4. The Revenue then preferred an appeal before the Income-tax Appellate Tribunal. The Tribunal following its order dated May 18,1973, held that the sum of Rs. 16,526 paid by way of commission to the brokers could not be deducted in computing the profits chargeable under s. 41(2) of the Act, but the same was allowable as an expenditure incurred for the purpose of carrying on the business under s. 37 of the Act. Accordingly, the tribunal confirmed the order of the AAC directing the deletion of Rs. 16,526 from the computation of the profits. As regards the development rebate, the Tribunal found that the assessee had been manufacturing only staple fibre yarn in B mills. In the opinion of the Tribunal, item 32 of Schedule V covered only textiles made wholly or mainly the of cotton and that it would not take in staple fibre yarn. Consequently, the Tribunal held that the assessee would be entitled to development rebate in respect of the machinery installed in B mills only at the rate of 15%. Thereupon, at the instance of both the Revenue and the assessee, the Tribunal has referred the following two question of law for our opinion under s. 256(1) of the Act :
'(1) Whether, on the facts and in the circumstances of the case, the assessee was entitled to development rebate at 25 % on Rs. 2,61,540 being the value of the machinery installed in its B mills, during the relevant previous year
'(2) Whether, on the facts and in the circumstances of the case, Rs. 16,526 paid by the assessee as commission for bringing about the sale of the old machinery during the relevant previous year, could be allowed as an expenditure incurred for carrying on the business under section 37 of the Income-tax Act, 1961 ?'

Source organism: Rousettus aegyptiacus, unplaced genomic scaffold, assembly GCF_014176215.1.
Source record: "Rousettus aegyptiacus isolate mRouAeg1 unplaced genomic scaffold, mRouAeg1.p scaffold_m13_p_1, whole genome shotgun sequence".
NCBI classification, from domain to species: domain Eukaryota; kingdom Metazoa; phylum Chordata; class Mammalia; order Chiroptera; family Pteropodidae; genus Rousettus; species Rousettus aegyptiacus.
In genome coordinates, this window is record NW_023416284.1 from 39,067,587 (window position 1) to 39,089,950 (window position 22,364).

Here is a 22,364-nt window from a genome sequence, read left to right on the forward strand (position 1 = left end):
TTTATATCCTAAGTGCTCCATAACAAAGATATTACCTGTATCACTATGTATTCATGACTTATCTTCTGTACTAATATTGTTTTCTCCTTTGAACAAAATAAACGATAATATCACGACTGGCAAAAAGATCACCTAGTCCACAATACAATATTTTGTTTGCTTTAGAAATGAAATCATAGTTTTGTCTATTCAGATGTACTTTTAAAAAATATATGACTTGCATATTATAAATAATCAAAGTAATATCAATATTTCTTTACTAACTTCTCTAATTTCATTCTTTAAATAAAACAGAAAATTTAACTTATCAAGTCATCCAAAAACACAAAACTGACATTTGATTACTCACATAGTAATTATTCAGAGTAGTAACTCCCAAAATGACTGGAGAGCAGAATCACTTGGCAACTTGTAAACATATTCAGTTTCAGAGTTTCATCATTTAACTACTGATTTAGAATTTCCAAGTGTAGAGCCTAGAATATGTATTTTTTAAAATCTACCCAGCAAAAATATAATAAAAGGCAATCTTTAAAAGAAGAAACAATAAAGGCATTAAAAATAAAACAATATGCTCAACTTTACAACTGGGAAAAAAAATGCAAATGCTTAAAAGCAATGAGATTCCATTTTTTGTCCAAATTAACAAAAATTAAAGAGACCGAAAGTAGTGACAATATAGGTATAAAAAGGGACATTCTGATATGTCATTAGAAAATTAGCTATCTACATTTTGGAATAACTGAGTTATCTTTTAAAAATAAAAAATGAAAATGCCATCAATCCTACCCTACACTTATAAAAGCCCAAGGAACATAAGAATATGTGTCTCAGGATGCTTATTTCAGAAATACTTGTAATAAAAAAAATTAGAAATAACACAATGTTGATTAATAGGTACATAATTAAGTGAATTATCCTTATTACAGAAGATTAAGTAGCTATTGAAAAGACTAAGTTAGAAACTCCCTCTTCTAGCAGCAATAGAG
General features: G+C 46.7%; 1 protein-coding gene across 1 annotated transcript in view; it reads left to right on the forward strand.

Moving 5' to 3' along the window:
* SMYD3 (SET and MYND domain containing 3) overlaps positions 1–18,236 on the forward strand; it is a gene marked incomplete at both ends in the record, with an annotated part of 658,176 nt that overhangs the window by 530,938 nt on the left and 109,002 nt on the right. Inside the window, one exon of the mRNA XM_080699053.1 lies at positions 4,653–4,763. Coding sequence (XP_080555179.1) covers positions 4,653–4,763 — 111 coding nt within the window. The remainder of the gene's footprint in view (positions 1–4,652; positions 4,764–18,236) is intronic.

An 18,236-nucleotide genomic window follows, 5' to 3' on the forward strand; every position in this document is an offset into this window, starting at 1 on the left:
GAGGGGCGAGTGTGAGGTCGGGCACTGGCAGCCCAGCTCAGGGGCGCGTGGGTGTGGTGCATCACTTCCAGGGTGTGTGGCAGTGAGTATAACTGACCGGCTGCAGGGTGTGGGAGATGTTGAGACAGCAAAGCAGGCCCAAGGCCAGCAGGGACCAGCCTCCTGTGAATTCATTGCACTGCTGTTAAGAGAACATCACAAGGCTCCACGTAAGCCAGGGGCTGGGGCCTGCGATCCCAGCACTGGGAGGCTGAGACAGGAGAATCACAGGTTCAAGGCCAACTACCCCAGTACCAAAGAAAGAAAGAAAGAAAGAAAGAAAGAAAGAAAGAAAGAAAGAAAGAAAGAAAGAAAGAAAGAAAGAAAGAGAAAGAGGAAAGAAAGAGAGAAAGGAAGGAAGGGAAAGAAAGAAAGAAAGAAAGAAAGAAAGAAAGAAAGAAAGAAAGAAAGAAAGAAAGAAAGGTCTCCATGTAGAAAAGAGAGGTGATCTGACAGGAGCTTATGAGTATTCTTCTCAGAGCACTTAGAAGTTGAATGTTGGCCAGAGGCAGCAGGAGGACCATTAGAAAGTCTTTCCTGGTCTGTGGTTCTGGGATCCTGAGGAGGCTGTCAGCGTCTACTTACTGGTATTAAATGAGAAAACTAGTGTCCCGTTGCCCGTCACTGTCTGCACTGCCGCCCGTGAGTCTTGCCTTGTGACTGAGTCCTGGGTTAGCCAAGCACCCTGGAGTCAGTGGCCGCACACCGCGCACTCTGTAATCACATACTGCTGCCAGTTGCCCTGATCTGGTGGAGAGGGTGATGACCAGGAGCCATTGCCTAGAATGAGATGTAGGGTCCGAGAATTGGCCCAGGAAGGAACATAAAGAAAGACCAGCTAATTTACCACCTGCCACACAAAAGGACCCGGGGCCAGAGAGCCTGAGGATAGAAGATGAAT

5. We shall take up for consideration the first question referred for our opinion. At the very outset, we may observe that it has been factually found by the Tribunal and the said finding has not been challenged before us by the learned counsel for the assessee, as it could not be, that in the B mills the assessee manufactures only staple fibre yarn. It is admitted that no cotton is used in the manufacture of staple fibre yarn in the B mills. But the contention of Mr. Swaminathan, the learned counsel for the assessee, is that staple fibre yarn manufactured in the B mills falls within item 32 of the Fifth Schedule to the Act and that, therefore, the assessee is entitled to development rebate at the rate of 25%.